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Vaccines (Basel) ; 10(4)2022 Apr 15.
Article in English | MEDLINE | ID: covidwho-1792368


Background. Limited evidence exists on the balance between the benefits and harms of the COVID-19 vaccines. The aim of this study is to compare the benefits and safety of mRNA-based (Pfizer-BioNTech and Moderna) and adenovirus-vectored (Oxford-AstraZeneca) vaccines in subpopulations defined by age and sex. Methods. All citizens who are newly vaccinated from 27 December 2020 to 3 May 2021 are matched to unvaccinated controls according to age, sex, and vaccination date. Study outcomes include the events that are expected to be avoided by vaccination (i.e., hospitalization and death from COVID-19) and those that might be increased after vaccine inoculation (i.e., venous thromboembolism). The incidence rate ratios (IRR) of vaccinated and unvaccinated citizens are separately estimated within strata of sex, age category and vaccine type. When suitable, number needed to treat (NNT) and number needed to harm (NNH) are calculated to evaluate the balance between the benefits and harm of vaccines within each sex and age category. Results. In total, 2,351,883 citizens are included because they received at least one dose of vaccine (755,557 Oxford-AstraZeneca and 1,596,326 Pfizer/Moderna). A reduced incidence of COVID-19-related outcomes is observed with a lowered incidence rate ranging from 55% to 89% and NNT values ranging from 296 to 3977. Evidence of an augmented incidence of harm-related outcomes is observed only for women aged <50 years within 28 days after Oxford-AstraZeneca (being the corresponding adjusted IRR of 2.4, 95% CI 1.1-5.6, and NNH value of 23,207, 95% CI 10,274-89,707). Conclusions. A favourable balance between benefits and harms is observed in the current study, even among younger women who received Oxford-AstraZeneca.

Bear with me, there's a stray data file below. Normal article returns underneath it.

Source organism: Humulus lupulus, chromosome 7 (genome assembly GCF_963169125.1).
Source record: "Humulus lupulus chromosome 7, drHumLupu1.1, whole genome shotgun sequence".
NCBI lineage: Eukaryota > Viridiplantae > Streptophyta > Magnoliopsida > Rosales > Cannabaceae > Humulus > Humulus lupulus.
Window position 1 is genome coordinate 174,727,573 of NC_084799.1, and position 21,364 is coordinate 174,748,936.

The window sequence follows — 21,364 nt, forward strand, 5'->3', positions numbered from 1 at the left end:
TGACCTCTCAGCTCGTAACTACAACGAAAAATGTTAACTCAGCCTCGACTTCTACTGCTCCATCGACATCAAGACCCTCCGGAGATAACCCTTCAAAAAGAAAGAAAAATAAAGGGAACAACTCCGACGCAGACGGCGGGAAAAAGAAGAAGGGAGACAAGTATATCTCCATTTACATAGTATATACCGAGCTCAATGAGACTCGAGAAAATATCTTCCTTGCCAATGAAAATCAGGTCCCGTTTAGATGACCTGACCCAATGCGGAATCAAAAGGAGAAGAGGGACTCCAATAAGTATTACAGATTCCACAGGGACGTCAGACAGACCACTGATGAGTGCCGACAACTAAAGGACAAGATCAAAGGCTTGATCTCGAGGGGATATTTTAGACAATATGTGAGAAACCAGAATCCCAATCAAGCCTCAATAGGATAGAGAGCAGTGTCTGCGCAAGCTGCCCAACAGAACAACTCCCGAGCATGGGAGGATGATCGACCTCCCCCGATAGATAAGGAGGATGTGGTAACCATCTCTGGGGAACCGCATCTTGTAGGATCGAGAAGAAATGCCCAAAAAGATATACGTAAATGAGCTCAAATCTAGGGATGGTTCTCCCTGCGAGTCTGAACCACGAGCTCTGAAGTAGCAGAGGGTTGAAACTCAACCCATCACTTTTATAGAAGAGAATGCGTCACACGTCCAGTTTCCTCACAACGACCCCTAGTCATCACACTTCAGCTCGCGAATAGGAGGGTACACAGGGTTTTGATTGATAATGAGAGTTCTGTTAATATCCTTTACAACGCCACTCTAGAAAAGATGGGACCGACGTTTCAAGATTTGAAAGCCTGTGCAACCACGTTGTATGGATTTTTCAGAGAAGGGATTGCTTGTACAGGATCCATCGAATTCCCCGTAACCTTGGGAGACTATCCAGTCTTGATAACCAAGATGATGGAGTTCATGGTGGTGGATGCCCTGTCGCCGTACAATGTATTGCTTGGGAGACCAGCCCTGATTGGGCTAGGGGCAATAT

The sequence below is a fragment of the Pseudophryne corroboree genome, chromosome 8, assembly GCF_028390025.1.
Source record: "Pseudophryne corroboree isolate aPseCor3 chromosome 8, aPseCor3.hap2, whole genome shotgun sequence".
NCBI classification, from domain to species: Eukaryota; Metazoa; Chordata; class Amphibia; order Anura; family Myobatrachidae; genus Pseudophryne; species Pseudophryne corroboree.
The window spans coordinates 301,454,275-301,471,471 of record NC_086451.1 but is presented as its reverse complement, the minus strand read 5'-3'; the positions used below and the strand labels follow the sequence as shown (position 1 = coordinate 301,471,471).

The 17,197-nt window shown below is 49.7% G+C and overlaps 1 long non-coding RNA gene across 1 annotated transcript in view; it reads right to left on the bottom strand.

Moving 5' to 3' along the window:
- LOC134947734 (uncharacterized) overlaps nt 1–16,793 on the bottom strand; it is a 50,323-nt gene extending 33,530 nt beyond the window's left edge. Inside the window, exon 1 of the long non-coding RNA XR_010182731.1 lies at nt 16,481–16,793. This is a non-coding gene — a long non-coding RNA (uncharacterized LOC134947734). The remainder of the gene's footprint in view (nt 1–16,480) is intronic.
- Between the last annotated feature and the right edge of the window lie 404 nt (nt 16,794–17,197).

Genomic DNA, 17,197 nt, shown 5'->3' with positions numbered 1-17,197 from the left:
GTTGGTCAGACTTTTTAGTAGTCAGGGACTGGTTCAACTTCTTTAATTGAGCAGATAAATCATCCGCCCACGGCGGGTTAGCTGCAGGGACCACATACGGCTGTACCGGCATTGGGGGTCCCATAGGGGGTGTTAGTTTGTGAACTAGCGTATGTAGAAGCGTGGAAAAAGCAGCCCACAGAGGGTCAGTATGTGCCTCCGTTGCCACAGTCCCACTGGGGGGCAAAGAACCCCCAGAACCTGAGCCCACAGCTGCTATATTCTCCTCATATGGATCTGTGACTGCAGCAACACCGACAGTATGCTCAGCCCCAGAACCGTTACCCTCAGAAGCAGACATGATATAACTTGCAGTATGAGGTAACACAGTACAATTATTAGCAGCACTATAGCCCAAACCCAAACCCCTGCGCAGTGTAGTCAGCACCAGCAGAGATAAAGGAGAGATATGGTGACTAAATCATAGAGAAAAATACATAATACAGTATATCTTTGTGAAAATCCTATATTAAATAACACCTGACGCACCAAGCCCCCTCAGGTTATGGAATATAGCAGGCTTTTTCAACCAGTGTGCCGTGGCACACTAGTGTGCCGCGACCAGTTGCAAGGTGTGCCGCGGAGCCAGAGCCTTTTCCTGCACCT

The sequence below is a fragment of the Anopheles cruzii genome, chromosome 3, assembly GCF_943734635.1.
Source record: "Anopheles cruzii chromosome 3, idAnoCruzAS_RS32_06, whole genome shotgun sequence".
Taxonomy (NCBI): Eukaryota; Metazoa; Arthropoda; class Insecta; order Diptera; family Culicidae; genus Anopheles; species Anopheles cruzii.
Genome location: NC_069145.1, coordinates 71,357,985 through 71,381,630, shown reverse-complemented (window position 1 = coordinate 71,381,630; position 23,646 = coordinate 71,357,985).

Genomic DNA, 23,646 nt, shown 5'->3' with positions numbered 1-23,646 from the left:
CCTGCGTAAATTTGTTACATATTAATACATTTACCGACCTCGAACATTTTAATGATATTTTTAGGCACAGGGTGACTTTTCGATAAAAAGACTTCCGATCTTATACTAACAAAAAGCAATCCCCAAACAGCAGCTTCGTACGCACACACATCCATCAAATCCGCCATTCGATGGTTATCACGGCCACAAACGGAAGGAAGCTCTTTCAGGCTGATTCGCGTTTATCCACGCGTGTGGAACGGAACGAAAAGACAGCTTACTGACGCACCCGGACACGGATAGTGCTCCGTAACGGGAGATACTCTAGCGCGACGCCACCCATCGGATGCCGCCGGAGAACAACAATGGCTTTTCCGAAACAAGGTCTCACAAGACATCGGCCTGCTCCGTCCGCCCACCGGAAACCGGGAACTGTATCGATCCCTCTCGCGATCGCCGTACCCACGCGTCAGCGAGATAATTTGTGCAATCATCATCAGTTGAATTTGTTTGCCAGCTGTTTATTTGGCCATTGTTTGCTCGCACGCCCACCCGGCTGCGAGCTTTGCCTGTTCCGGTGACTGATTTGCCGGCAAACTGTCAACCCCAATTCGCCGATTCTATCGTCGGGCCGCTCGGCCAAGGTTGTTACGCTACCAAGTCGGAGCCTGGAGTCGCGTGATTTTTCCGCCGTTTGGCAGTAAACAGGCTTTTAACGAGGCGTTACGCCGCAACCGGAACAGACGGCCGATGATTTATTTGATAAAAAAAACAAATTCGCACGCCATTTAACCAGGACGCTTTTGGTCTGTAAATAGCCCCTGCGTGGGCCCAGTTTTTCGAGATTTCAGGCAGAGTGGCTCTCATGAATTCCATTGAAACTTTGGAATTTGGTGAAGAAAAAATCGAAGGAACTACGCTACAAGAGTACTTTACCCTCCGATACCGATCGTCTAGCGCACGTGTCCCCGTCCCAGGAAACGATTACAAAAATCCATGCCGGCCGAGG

J Intern Med ; 292(3): 450-462, 2022 09.
Article in English | MEDLINE | ID: covidwho-1774863


BACKGROUND: Lombardy was affected in the early months of 2020 by the SARS-CoV-2 pandemic with very high morbidity and mortality. The post-COVID-19 condition and related public health burden are scarcely known. SETTING AND DESIGN: Using the regional population administrative database including all the 48,932 individuals who survived COVID-19 and became polymerase-chain-reaction negative for SARS-CoV-2 by 31 May 2020, incident mortality, rehospitalizations, attendances to hospital emergency room, and outpatient medical visits were evaluated over a mid-term period of 6 months in 20,521 individuals managed at home, 26,016 hospitalized in medical wards, and 1611 in intensive care units (ICUs). These data were also evaluated in the corresponding period of 2019, when the region was not yet affected by the pandemic. Other indicators and proxies of the health-care burden related to the post-COVID condition were also evaluated. MAIN RESULTS: In individuals previously admitted to the ICU and medical wards, rehospitalizations, attendances to hospital emergency rooms, and out-patient medical visits were much more frequent in the 6-month period after SARS-CoV-2 negativization than in the same prepandemic period. Performances of spirometry increased more than 50-fold, chest CT scans 32-fold in ICU-admitted cases and 5.5-fold in non-ICU cases, and electrocardiography 5.6-fold in ICU cases and twofold in non-ICU cases. Use of drugs and biochemical tests increased in all cases. CONCLUSIONS: These results provide a real-life picture of the post-COVID condition and of its effects on the increased consumption of health-care resources, considered proxies of comorbidities.